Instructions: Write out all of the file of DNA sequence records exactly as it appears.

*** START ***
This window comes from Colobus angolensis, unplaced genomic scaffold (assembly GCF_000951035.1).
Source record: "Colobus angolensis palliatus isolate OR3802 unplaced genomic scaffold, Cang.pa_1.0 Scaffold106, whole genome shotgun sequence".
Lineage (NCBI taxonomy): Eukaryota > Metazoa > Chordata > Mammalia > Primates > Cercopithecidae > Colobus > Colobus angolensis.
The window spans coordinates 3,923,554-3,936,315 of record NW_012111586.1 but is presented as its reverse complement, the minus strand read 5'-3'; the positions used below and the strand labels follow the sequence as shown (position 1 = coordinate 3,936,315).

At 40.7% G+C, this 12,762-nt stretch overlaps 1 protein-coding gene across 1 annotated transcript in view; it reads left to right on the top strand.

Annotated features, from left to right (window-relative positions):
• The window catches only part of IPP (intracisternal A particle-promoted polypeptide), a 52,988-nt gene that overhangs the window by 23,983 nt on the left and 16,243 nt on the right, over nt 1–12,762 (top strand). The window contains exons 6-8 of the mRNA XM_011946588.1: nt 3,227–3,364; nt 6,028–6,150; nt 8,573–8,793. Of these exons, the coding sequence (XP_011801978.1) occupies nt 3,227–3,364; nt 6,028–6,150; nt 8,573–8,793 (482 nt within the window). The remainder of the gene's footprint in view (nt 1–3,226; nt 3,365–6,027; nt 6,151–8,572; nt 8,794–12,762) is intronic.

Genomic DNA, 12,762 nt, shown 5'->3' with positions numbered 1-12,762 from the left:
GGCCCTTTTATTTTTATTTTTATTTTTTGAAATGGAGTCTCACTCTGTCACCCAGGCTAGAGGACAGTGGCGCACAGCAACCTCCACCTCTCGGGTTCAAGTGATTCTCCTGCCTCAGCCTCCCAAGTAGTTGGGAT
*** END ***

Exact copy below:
This window comes from Colobus angolensis, unplaced genomic scaffold (assembly GCF_000951035.1).
Source record: "Colobus angolensis palliatus isolate OR3802 unplaced genomic scaffold, Cang.pa_1.0 Scaffold106, whole genome shotgun sequence".
Lineage (NCBI taxonomy): Eukaryota > Metazoa > Chordata > Mammalia > Primates > Cercopithecidae > Colobus > Colobus angolensis.
The window spans coordinates 3,923,554-3,936,315 of record NW_012111586.1 but is presented as its reverse complement, the minus strand read 5'-3'; the positions used below and the strand labels follow the sequence as shown (position 1 = coordinate 3,936,315).

At 40.7% G+C, this 12,762-nt stretch overlaps 1 protein-coding gene across 1 annotated transcript in view; it reads left to right on the top strand.

Annotated features, from left to right (window-relative positions):
• The window catches only part of IPP (intracisternal A particle-promoted polypeptide), a 52,988-nt gene that overhangs the window by 23,983 nt on the left and 16,243 nt on the right, over nt 1–12,762 (top strand). The window contains exons 6-8 of the mRNA XM_011946588.1: nt 3,227–3,364; nt 6,028–6,150; nt 8,573–8,793. Of these exons, the coding sequence (XP_011801978.1) occupies nt 3,227–3,364; nt 6,028–6,150; nt 8,573–8,793 (482 nt within the window). The remainder of the gene's footprint in view (nt 1–3,226; nt 3,365–6,027; nt 6,151–8,572; nt 8,794–12,762) is intronic.

Genomic DNA, 12,762 nt, shown 5'->3' with positions numbered 1-12,762 from the left:
GGCCCTTTTATTTTTATTTTTATTTTTTGAAATGGAGTCTCACTCTGTCACCCAGGCTAGAGGACAGTGGCGCACAGCAACCTCCACCTCTCGGGTTCAAGTGATTCTCCTGCCTCAGCCTCCCAAGTAGTTGGGAT